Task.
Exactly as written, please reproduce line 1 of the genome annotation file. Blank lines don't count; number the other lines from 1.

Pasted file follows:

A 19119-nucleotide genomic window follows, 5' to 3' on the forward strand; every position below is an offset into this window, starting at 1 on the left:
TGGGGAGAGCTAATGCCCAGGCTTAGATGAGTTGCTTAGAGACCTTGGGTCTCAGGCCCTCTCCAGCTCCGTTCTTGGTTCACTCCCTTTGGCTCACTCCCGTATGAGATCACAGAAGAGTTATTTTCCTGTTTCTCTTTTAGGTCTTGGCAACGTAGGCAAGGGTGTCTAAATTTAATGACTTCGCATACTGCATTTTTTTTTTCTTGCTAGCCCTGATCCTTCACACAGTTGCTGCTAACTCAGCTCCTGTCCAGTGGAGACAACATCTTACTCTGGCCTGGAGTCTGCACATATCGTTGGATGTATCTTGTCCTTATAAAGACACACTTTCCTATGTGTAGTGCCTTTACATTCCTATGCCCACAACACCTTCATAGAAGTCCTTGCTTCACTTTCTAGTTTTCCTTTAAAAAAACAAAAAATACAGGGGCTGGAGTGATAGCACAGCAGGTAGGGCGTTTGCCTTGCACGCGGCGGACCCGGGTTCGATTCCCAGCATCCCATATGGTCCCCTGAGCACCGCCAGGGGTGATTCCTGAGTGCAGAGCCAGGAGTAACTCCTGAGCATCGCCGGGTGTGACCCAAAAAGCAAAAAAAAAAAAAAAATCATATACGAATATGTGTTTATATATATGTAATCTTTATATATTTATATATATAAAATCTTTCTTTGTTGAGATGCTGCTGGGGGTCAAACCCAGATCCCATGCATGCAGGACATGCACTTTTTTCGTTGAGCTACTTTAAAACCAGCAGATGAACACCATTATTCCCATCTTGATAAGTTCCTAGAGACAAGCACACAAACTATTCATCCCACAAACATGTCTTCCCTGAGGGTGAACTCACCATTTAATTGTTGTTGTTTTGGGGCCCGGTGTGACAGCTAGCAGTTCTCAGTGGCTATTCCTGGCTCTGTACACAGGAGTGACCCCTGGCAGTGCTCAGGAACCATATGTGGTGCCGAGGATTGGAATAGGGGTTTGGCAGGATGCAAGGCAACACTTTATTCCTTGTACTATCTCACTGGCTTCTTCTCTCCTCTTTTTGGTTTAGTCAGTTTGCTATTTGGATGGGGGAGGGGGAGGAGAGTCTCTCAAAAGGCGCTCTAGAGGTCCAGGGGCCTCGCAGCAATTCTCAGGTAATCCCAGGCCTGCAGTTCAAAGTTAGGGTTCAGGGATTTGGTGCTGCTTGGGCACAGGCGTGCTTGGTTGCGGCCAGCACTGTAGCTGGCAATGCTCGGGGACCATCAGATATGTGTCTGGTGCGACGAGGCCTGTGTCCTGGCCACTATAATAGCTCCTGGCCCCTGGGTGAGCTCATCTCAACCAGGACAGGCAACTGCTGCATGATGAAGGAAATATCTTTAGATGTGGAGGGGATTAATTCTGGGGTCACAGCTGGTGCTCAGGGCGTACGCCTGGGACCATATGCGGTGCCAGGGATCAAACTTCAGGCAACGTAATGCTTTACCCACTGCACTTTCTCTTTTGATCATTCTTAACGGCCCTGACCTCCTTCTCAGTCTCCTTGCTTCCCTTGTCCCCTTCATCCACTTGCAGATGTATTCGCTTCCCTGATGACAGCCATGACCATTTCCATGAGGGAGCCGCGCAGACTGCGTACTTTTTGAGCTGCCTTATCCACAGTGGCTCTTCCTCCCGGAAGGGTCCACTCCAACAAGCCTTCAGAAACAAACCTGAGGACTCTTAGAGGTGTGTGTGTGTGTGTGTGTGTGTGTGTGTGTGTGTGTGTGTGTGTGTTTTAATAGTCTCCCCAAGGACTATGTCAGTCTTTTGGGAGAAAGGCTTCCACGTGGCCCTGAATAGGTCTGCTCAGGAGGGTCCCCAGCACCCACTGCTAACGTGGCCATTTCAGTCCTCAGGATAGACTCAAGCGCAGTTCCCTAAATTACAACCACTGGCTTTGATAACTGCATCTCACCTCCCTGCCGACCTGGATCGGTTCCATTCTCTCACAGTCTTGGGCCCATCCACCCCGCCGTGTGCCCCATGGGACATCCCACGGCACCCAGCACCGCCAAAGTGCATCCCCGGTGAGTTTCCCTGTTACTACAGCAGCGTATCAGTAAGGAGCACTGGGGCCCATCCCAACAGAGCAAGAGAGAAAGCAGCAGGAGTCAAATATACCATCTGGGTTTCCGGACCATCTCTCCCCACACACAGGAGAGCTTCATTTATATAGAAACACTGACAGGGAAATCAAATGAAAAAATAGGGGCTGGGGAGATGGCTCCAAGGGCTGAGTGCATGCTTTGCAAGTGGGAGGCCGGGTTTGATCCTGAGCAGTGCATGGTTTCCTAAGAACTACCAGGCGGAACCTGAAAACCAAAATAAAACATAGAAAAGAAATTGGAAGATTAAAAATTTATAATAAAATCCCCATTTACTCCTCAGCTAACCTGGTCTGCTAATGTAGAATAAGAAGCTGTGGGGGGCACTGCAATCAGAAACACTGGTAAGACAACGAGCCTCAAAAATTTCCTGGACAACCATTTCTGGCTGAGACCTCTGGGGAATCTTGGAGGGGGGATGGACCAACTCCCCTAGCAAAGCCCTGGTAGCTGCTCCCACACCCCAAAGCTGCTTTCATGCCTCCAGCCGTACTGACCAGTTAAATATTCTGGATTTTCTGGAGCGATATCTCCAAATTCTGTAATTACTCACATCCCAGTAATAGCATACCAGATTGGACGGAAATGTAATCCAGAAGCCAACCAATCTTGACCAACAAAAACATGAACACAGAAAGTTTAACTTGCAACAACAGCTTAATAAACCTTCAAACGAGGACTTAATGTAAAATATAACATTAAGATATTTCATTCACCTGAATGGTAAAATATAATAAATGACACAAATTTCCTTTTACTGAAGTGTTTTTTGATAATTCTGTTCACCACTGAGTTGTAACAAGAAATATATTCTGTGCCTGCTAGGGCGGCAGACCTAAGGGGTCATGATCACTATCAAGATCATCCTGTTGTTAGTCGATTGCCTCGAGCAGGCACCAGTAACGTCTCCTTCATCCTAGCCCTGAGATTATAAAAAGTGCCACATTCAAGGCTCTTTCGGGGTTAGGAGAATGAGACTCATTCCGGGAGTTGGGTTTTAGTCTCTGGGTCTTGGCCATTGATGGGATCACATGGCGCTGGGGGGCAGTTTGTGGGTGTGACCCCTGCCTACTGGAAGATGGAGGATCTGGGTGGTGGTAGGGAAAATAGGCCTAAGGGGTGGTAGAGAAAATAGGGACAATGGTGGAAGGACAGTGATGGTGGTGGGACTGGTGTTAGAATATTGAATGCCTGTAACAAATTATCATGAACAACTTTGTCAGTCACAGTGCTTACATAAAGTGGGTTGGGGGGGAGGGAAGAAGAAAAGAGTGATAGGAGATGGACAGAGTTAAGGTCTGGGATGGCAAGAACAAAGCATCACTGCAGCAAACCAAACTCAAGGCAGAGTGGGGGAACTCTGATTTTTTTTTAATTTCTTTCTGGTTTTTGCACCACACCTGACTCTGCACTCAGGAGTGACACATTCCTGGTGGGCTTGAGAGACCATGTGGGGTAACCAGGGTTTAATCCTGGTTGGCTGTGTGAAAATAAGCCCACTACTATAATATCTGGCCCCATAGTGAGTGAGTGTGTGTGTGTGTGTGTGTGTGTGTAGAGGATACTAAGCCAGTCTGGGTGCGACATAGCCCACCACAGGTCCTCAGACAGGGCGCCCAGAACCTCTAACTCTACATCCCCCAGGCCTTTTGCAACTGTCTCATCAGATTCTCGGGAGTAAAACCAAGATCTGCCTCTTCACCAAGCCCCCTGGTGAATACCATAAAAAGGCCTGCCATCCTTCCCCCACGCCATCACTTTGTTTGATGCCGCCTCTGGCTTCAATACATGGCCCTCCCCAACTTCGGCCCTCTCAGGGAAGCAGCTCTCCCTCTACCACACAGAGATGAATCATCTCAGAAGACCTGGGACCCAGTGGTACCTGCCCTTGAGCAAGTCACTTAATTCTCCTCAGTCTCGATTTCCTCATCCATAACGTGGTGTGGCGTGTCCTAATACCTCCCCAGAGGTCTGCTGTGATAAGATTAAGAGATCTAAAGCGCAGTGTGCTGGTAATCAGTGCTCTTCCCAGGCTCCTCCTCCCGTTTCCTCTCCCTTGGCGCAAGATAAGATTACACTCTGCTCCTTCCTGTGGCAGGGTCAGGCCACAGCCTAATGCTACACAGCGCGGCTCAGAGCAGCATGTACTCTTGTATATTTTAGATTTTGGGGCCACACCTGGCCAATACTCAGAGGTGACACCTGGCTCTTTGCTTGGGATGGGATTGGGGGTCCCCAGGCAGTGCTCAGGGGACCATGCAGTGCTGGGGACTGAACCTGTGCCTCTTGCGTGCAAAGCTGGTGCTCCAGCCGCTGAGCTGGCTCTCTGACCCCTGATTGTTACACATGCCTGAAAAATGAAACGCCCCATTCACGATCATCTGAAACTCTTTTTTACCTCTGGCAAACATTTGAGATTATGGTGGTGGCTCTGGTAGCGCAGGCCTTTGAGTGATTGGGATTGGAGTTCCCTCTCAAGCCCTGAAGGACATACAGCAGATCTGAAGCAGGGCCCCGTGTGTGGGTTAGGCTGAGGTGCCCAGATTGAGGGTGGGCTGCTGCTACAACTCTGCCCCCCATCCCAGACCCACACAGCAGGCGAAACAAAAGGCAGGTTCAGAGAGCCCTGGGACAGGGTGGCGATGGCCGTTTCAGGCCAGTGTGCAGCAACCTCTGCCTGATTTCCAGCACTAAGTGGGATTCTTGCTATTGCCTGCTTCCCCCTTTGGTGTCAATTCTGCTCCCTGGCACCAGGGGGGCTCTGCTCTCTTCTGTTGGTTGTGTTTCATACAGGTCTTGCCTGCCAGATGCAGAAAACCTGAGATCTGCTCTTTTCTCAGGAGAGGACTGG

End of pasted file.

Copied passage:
A 19119-nucleotide genomic window follows, 5' to 3' on the forward strand; every position below is an offset into this window, starting at 1 on the left: